Type I Tyrosinemia
What Your Test Results Mean:
Carriers typically do not show symptoms of tyrosinemia; however, you may be at an increased risk to have a child affected with tyrosinemia depending on your partner’s carrier status. Carrier testing of your partner is recommended as well as consulting with a genetic counselor.
Type I Tyrosinemia is an inherited metabolic disorder that may present with failure to thrive, diarrhea, vomiting, jaundice, and an increased tendency to bleed. Pathogenic variants in the FAH gene cause a decrease in a liver enzyme called fumarylacetoacetate hydrolase, which cause a dangerous accumulation of tyrosine or its byproducts and are toxic to the liver, kidneys, and other organs and tissues. Type I tyrosinemia can potentially lead to liver and kidney failure, as well as affect the nervous system. Those with this disorder have an increased risk for having liver cancer.
A restriction of tyrosine in the diet is recommended for those affected. A metabolic specialist and dietician typically manage care of individuals with the disorder. Lifespan is not typically decreased in treated individuals; however, death may occur in undetected and untreated individuals early in life.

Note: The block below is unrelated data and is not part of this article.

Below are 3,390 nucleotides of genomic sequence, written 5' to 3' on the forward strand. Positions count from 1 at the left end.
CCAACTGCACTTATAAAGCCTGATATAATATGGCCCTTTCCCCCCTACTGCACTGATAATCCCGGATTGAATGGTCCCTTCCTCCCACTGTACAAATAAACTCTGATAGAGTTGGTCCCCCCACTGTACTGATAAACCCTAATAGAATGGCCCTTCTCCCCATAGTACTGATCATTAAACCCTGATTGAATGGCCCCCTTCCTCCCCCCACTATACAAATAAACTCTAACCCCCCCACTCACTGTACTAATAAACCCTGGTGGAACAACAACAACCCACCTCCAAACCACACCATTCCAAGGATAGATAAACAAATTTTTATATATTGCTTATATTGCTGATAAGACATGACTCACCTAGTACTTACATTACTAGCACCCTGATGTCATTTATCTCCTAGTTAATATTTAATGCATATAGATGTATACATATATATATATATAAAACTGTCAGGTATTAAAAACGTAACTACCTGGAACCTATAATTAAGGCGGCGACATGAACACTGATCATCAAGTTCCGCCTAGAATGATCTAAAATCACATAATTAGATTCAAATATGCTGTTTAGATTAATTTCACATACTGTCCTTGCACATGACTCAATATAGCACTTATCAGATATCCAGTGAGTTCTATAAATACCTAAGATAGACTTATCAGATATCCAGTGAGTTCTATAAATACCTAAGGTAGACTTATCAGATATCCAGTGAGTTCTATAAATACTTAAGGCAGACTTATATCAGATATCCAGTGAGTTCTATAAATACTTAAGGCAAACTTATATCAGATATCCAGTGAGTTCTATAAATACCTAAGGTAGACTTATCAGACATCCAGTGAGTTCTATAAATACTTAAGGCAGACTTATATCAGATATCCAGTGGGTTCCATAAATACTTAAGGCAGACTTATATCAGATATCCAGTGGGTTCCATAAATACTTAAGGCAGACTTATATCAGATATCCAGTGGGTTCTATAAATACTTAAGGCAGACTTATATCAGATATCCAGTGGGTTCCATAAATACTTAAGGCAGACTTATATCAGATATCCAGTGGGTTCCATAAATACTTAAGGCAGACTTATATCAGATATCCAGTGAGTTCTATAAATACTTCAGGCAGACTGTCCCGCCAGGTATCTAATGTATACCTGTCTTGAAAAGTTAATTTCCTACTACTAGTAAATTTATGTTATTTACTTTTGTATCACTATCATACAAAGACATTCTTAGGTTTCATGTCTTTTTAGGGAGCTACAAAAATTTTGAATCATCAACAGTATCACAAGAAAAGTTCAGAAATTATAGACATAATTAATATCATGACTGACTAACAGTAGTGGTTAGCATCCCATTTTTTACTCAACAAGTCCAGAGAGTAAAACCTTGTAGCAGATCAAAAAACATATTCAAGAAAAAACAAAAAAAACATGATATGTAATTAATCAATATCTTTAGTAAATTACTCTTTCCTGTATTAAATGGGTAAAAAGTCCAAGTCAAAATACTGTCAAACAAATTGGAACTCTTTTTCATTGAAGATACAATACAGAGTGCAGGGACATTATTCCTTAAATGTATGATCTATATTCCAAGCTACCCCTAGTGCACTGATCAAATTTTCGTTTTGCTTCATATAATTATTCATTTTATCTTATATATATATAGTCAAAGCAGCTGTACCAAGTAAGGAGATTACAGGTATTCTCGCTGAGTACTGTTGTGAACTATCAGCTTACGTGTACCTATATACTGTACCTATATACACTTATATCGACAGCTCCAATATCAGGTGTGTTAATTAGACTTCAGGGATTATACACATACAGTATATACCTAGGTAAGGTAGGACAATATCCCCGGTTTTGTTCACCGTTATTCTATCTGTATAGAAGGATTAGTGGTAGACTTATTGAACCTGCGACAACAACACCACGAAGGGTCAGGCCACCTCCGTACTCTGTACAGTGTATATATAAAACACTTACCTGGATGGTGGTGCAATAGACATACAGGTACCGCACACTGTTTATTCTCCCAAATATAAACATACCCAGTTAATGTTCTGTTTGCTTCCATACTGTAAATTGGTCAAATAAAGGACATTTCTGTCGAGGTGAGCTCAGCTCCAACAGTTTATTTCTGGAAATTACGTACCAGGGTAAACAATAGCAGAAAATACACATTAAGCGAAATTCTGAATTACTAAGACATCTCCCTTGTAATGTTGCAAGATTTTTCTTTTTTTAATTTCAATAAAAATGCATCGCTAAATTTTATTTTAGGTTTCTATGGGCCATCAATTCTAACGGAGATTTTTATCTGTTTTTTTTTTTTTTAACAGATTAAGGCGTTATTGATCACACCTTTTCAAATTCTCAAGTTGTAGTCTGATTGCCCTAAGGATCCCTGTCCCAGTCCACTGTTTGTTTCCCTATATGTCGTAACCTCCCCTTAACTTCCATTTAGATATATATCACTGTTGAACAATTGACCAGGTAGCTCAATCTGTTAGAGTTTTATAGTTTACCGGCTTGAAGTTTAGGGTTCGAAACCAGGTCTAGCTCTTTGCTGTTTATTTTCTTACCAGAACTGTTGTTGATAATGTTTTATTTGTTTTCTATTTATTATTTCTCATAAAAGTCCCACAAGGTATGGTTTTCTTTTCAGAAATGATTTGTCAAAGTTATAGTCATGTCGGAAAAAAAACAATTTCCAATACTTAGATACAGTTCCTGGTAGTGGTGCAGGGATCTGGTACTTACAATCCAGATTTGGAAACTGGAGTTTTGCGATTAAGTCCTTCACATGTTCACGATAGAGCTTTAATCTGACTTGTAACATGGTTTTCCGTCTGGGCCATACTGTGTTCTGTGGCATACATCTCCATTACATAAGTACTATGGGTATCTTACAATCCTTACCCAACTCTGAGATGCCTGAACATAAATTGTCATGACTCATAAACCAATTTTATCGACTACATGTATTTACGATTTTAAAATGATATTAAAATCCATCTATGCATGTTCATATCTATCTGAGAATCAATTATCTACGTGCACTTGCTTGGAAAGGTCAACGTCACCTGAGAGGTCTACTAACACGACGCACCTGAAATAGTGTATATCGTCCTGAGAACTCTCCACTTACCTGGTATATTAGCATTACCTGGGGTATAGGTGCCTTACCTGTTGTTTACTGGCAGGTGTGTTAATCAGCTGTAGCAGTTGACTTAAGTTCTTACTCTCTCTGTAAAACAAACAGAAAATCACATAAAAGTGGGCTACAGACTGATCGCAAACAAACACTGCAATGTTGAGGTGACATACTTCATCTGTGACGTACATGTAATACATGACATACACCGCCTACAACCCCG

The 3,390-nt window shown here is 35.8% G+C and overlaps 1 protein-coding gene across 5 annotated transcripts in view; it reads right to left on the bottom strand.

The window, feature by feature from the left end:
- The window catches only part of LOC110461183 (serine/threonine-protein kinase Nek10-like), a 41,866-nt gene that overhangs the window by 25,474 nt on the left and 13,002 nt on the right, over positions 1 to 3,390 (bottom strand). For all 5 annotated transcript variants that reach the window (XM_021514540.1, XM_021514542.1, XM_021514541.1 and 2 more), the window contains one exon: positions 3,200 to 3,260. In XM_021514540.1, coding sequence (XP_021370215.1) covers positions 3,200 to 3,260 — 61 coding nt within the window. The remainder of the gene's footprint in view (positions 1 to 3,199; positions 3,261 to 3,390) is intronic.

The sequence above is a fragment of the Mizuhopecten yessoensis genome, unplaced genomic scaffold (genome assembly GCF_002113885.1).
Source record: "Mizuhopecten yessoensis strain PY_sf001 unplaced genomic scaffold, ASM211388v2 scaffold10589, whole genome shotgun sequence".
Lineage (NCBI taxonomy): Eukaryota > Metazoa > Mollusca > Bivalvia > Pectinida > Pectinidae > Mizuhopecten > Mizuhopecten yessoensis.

How the Genetics Works:
Type I tyrosinemia is an autosomal recessive disorder caused by pathogenic variants in the FAH gene. All individuals have two copies of the FAH gene. Carriers of type I tyrosinemia have a variant in one copy of the FAH gene while individuals with the disorder have variants in both copies of their FAH genes, one inherited from each parent. Risk for two carriers to have a child with the disorder is 25%.
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